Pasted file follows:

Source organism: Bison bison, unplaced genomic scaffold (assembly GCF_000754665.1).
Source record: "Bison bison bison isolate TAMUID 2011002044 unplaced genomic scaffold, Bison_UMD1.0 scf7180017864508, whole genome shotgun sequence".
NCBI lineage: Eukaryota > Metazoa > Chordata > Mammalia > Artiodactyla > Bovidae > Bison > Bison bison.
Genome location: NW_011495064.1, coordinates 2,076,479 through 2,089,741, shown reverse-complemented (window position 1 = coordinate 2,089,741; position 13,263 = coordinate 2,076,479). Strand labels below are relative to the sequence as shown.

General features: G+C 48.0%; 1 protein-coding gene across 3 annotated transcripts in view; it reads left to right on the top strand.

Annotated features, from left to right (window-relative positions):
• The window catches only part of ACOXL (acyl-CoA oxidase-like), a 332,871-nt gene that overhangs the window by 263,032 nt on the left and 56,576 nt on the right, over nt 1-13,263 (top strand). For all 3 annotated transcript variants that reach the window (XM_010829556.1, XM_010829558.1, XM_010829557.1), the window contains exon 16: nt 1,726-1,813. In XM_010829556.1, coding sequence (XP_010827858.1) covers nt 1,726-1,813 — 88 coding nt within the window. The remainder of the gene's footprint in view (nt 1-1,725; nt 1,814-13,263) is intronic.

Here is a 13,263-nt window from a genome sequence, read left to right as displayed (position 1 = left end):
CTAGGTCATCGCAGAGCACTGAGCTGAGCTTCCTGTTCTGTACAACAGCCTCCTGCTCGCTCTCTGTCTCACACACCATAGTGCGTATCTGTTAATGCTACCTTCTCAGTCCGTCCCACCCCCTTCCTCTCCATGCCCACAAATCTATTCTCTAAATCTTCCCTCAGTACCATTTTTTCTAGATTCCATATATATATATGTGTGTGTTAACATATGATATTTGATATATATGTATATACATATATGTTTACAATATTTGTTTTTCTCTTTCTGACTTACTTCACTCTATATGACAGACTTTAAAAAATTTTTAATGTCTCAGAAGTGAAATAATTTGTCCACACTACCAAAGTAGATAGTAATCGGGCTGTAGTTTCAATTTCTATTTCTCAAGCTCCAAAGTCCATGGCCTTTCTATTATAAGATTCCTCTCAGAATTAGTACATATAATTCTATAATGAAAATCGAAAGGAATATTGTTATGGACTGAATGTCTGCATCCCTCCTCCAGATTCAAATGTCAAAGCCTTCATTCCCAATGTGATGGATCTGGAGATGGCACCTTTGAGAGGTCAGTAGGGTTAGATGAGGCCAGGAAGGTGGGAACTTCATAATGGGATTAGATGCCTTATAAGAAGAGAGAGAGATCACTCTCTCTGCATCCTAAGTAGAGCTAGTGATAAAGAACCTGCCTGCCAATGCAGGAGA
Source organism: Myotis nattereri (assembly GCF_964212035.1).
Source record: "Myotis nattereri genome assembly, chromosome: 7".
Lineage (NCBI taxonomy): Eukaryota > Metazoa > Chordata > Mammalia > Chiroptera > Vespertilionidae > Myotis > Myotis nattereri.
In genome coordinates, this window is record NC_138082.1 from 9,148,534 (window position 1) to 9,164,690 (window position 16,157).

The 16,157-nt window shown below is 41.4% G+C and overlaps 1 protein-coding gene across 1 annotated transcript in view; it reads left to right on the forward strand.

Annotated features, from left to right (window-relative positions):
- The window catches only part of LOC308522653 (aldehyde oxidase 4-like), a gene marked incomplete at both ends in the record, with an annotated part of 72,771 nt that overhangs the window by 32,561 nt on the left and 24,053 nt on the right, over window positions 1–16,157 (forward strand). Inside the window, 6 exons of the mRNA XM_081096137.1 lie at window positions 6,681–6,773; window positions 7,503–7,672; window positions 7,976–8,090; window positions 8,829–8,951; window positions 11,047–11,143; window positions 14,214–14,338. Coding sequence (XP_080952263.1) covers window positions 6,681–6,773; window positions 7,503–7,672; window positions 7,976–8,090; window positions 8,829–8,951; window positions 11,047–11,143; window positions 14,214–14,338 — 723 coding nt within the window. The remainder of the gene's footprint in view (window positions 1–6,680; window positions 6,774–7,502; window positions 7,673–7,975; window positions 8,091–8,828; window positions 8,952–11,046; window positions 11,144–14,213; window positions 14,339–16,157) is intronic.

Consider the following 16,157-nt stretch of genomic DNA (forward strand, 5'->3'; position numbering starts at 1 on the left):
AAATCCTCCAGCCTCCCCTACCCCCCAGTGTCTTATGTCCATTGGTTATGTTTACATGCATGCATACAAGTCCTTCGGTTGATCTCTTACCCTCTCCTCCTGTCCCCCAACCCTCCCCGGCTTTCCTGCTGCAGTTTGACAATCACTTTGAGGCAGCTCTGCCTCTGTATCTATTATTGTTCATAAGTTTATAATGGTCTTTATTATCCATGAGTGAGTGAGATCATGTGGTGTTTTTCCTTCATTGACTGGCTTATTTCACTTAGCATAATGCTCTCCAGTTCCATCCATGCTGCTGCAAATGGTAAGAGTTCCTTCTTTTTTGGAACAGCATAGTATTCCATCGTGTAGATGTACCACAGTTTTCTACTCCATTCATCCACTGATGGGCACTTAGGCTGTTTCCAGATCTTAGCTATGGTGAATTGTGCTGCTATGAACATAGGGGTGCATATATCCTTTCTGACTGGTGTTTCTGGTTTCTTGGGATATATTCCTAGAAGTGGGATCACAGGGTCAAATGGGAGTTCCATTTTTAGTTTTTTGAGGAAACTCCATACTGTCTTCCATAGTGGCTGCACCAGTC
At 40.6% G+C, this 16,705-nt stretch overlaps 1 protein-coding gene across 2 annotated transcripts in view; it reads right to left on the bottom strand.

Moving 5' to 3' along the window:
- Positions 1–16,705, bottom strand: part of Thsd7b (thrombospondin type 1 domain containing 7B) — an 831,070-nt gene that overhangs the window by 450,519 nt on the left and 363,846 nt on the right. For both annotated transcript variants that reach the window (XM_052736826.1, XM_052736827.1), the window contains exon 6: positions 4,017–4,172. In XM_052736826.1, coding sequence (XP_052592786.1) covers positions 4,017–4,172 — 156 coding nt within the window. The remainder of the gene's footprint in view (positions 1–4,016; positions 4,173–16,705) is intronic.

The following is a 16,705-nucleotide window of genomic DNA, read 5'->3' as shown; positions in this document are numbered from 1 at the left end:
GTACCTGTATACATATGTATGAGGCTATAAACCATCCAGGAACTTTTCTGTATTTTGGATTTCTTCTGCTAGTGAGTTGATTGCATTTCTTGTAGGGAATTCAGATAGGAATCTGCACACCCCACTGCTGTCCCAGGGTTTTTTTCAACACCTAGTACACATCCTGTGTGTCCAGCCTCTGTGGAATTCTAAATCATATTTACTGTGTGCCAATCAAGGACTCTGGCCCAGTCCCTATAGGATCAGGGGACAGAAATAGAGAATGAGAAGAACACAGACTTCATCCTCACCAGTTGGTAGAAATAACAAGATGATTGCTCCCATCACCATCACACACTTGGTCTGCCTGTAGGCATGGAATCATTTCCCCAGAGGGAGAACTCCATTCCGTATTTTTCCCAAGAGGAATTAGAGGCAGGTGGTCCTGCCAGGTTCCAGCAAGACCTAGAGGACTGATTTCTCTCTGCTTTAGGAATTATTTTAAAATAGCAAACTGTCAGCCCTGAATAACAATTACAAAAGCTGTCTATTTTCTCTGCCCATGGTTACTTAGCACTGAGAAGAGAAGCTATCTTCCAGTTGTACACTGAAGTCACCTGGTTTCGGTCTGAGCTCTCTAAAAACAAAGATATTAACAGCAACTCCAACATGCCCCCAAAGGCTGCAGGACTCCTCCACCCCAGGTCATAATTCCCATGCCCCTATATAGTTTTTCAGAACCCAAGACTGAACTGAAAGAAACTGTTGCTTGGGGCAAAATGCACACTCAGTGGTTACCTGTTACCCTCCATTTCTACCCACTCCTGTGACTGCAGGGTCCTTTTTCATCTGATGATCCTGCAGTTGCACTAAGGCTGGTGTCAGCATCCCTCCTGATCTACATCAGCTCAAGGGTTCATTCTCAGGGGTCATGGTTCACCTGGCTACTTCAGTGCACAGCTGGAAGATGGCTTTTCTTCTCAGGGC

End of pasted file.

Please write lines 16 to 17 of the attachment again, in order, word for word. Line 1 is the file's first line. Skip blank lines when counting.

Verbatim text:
- The window catches only part of LOC308522653 (aldehyde oxidase 4-like), a gene marked incomplete at both ends in the record, with an annotated part of 72,771 nt that overhangs the window by 32,561 nt on the left and 24,053 nt on the right, over window positions 1–16,157 (forward strand). Inside the window, 6 exons of the mRNA XM_081096137.1 lie at window positions 6,681–6,773; window positions 7,503–7,672; window positions 7,976–8,090; window positions 8,829–8,951; window positions 11,047–11,143; window positions 14,214–14,338. Coding sequence (XP_080952263.1) covers window positions 6,681–6,773; window positions 7,503–7,672; window positions 7,976–8,090; window positions 8,829–8,951; window positions 11,047–11,143; window positions 14,214–14,338 — 723 coding nt within the window. The remainder of the gene's footprint in view (window positions 1–6,680; window positions 6,774–7,502; window positions 7,673–7,975; window positions 8,091–8,828; window positions 8,952–11,046; window positions 11,144–14,213; window positions 14,339–16,157) is intronic.

Consider the following 16,157-nt stretch of genomic DNA (forward strand, 5'->3'; position numbering starts at 1 on the left):